The polyps of the intestine manifest themselves mainly in ‘over 40’ subjects. To the eye they appear as an irregularity of the mucosa, the internal tissue that forms the walls of the colon or rectum, but each polyp, however, can vary in shape, size and mode of growth.
Although not all polyps become tumors, all neoplasms begin as polyps. It is therefore important during colonoscopy to ascertain their characterization and especially the removal of those that have this degenerative potential.
We talked about this topic with Dr. Milena Di Leo, who clarified what polyps exist and which types are more likely to lead to colorectal cancer.
Polyps: types and sizes
Thanks to new technologies and endoscopes, which are becoming more and more advanced in terms of resolution, doctors can identify polyps and in some cases even predict their type. Despite this, the certain method to diagnose and characterize a polyp is the evaluation and histological observation under the microscope: they must then be removed (partially or completely) and analyzed.
Colorectal polyps can be classified by form. About 85% of the polyps are “sessile”, i.e. they have the shape of a dome without stem. On the other hand, 13% are “pedunculate”, like a fungus hanging on the wall of the colon. Finally, only 2% of the precancerous lesions are completely flat.
The shape influences the ease with which the polyps can be visualized by the endoscopist: the pedunculate polyp is generally well visible, while the flat polyp is more complex to identify because it is so thin that it tends to blend with the parts of the intestine. In addition, even the slightest residue of stool in the belly can often make it difficult to see. This explains the importance of a preparation for the intestinal examination that is as accurate as possible, because it allows carrying out a more precise colonoscopy, and visualizing and removing all the observed polyps.
As far as the size is concerned, the polyps can be less than 5 millimeters and even more than 30 millimeters. The smaller the polyp, the less likely it is to be malignant: those larger than 20 millimeters in fact have 10% more chance of having cells modified within them.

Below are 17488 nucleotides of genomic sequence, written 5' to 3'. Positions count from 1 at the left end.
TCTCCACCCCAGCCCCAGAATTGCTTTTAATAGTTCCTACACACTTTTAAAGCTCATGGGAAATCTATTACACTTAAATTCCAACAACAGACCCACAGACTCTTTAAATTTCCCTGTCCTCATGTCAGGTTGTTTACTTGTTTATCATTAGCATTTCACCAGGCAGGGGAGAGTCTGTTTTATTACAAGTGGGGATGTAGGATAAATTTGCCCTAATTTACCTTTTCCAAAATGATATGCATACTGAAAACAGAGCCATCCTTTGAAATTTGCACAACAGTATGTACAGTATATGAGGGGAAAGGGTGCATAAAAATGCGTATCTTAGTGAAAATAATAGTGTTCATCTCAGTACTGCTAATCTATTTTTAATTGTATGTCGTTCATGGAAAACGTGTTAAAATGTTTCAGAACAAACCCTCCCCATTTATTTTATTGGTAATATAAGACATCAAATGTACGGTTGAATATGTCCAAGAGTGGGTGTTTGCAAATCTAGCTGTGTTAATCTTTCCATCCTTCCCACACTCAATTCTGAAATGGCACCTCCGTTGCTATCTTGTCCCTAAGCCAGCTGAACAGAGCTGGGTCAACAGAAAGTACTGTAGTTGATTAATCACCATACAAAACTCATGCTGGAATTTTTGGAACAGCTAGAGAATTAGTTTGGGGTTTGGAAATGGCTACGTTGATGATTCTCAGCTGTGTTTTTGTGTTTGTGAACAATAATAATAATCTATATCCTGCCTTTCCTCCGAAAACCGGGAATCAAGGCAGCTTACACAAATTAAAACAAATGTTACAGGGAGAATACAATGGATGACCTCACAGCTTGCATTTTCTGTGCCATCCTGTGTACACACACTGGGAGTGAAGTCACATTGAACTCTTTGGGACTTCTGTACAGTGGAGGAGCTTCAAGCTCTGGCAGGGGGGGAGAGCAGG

Degenerated cells also have different degrees of “modification” from mild dysplasia to cancer. The size, together with the shape of the octopus, affect the methods of removal: generally pedunculate polyps can be removed at one time, often in day hospital, while sessile polyps, especially the larger ones, may require removal in several fragments or a procedure in hospital.
Conventional adenoma and tight polyps: differences
In recent years, numerous studies and evidence have shown that the development of colorectal cancer can also occur from a different type of adenoma, namely the serrated sessile polyp.
75% of colon tumors come from polyps called conventional adenomas (which may be tubular or villous), derived from glandular cells in the colon.
On the other hand, 25% of the tumors come from serrated polyps. These are usually thin, light-colored, unshaped, serrated mucous membranes of the colon, covered with a thin layer of mucus. These characteristics make them not very visible during colonoscopy.
Symptoms that should not be underestimated
“Colorectal polyps do not have specific symptoms – explained Dr. Di Leo. They grow lazy for years and show signs of their presence when they become large or when they have degenerated into cancer. That’s why over 50 years of age is recommended to perform a colonoscopy, the only test that can identify the polyps of the colon-rectum. It is an invasive examination, but today with the help of painkillers and sedatives it is conducted without particular discomfort to the patient.
The age of execution of the first colonoscopy can be anticipated if there is a relative who has had a tumor of the rectum. Given the need to collect further information, in these cases a specialist gastroenterological examination is necessary to establish the right time for the examination and any request for further investigation.